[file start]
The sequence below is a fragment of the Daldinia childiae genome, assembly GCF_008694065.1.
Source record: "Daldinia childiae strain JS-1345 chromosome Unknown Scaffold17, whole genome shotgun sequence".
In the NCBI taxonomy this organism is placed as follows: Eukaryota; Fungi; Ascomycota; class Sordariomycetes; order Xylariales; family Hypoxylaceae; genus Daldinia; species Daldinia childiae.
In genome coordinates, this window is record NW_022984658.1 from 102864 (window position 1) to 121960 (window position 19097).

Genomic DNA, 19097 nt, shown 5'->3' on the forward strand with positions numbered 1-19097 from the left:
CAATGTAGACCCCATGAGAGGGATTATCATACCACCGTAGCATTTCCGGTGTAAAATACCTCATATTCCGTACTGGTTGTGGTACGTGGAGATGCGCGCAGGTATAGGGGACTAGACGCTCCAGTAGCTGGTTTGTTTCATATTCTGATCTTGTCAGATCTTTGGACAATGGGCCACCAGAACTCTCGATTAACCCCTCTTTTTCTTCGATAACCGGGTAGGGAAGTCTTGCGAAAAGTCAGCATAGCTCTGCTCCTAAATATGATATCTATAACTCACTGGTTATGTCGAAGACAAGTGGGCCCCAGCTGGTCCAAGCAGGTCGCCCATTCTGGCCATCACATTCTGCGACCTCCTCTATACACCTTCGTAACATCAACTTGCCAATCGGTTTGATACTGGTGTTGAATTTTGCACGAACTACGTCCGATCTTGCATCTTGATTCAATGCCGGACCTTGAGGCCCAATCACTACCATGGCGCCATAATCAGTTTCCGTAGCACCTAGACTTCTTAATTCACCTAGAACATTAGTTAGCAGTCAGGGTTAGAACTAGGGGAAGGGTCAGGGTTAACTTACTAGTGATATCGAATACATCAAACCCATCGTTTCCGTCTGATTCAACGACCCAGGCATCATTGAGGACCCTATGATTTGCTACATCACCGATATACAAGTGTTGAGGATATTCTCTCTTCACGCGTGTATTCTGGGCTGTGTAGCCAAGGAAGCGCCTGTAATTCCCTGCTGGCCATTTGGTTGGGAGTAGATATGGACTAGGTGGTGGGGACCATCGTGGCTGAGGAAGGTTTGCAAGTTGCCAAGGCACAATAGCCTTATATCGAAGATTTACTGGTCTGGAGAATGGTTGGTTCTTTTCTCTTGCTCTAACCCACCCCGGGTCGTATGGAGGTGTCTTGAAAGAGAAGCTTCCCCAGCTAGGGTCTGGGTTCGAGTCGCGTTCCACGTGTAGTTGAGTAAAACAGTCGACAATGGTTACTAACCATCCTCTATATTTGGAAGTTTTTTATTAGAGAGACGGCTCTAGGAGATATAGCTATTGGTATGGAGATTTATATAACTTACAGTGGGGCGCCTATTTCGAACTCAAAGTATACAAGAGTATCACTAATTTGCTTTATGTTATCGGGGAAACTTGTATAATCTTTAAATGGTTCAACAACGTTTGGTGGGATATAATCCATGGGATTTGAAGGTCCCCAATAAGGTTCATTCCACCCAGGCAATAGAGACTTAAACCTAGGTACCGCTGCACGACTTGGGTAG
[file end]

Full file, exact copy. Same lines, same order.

The sequence below is a fragment of the Daldinia childiae genome, assembly GCF_008694065.1.
Source record: "Daldinia childiae strain JS-1345 chromosome Unknown Scaffold17, whole genome shotgun sequence".
In the NCBI taxonomy this organism is placed as follows: Eukaryota; Fungi; Ascomycota; class Sordariomycetes; order Xylariales; family Hypoxylaceae; genus Daldinia; species Daldinia childiae.
In genome coordinates, this window is record NW_022984658.1 from 102864 (window position 1) to 121960 (window position 19097).

Genomic DNA, 19097 nt, shown 5'->3' on the forward strand with positions numbered 1-19097 from the left:
CAATGTAGACCCCATGAGAGGGATTATCATACCACCGTAGCATTTCCGGTGTAAAATACCTCATATTCCGTACTGGTTGTGGTACGTGGAGATGCGCGCAGGTATAGGGGACTAGACGCTCCAGTAGCTGGTTTGTTTCATATTCTGATCTTGTCAGATCTTTGGACAATGGGCCACCAGAACTCTCGATTAACCCCTCTTTTTCTTCGATAACCGGGTAGGGAAGTCTTGCGAAAAGTCAGCATAGCTCTGCTCCTAAATATGATATCTATAACTCACTGGTTATGTCGAAGACAAGTGGGCCCCAGCTGGTCCAAGCAGGTCGCCCATTCTGGCCATCACATTCTGCGACCTCCTCTATACACCTTCGTAACATCAACTTGCCAATCGGTTTGATACTGGTGTTGAATTTTGCACGAACTACGTCCGATCTTGCATCTTGATTCAATGCCGGACCTTGAGGCCCAATCACTACCATGGCGCCATAATCAGTTTCCGTAGCACCTAGACTTCTTAATTCACCTAGAACATTAGTTAGCAGTCAGGGTTAGAACTAGGGGAAGGGTCAGGGTTAACTTACTAGTGATATCGAATACATCAAACCCATCGTTTCCGTCTGATTCAACGACCCAGGCATCATTGAGGACCCTATGATTTGCTACATCACCGATATACAAGTGTTGAGGATATTCTCTCTTCACGCGTGTATTCTGGGCTGTGTAGCCAAGGAAGCGCCTGTAATTCCCTGCTGGCCATTTGGTTGGGAGTAGATATGGACTAGGTGGTGGGGACCATCGTGGCTGAGGAAGGTTTGCAAGTTGCCAAGGCACAATAGCCTTATATCGAAGATTTACTGGTCTGGAGAATGGTTGGTTCTTTTCTCTTGCTCTAACCCACCCCGGGTCGTATGGAGGTGTCTTGAAAGAGAAGCTTCCCCAGCTAGGGTCTGGGTTCGAGTCGCGTTCCACGTGTAGTTGAGTAAAACAGTCGACAATGGTTACTAACCATCCTCTATATTTGGAAGTTTTTTATTAGAGAGACGGCTCTAGGAGATATAGCTATTGGTATGGAGATTTATATAACTTACAGTGGGGCGCCTATTTCGAACTCAAAGTATACAAGAGTATCACTAATTTGCTTTATGTTATCGGGGAAACTTGTATAATCTTTAAATGGTTCAACAACGTTTGGTGGGATATAATCCATGGGATTTGAAGGTCCCCAATAAGGTTCATTCCACCCAGGCAATAGAGACTTAAACCTAGGTACCGCTGCACGACTTGGGTAG